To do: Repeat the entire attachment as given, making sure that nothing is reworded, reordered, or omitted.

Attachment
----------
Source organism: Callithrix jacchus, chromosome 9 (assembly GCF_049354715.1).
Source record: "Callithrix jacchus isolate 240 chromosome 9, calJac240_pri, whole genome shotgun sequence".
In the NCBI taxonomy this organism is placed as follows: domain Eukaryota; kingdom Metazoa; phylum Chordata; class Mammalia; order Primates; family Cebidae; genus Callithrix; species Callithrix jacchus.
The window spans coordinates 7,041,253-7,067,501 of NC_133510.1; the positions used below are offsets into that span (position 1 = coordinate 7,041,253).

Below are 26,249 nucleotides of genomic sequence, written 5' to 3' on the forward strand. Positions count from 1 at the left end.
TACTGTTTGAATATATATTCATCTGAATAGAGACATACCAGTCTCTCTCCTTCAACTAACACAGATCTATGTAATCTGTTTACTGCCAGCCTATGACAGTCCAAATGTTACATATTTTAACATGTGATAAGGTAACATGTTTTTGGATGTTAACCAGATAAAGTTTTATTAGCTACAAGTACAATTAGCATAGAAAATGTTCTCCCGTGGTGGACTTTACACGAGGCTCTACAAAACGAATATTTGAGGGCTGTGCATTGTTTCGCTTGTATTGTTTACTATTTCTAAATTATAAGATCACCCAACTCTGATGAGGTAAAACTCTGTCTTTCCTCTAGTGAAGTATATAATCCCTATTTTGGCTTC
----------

Source organism: Callithrix jacchus, chromosome 9 (assembly GCF_049354715.1).
Source record: "Callithrix jacchus isolate 240 chromosome 9, calJac240_pri, whole genome shotgun sequence".
In the NCBI taxonomy this organism is placed as follows: domain Eukaryota; kingdom Metazoa; phylum Chordata; class Mammalia; order Primates; family Cebidae; genus Callithrix; species Callithrix jacchus.
The window spans coordinates 7,041,253-7,067,501 of NC_133510.1; the positions used below are offsets into that span (position 1 = coordinate 7,041,253).

Below are 26,249 nucleotides of genomic sequence, written 5' to 3' on the forward strand. Positions count from 1 at the left end.
TACTGTTTGAATATATATTCATCTGAATAGAGACATACCAGTCTCTCTCCTTCAACTAACACAGATCTATGTAATCTGTTTACTGCCAGCCTATGACAGTCCAAATGTTACATATTTTAACATGTGATAAGGTAACATGTTTTTGGATGTTAACCAGATAAAGTTTTATTAGCTACAAGTACAATTAGCATAGAAAATGTTCTCCCGTGGTGGACTTTACACGAGGCTCTACAAAACGAATATTTGAGGGCTGTGCATTGTTTCGCTTGTATTGTTTACTATTTCTAAATTATAAGATCACCCAACTCTGATGAGGTAAAACTCTGTCTTTCCTCTAGTGAAGTATATAATCCCTATTTTGGCTTC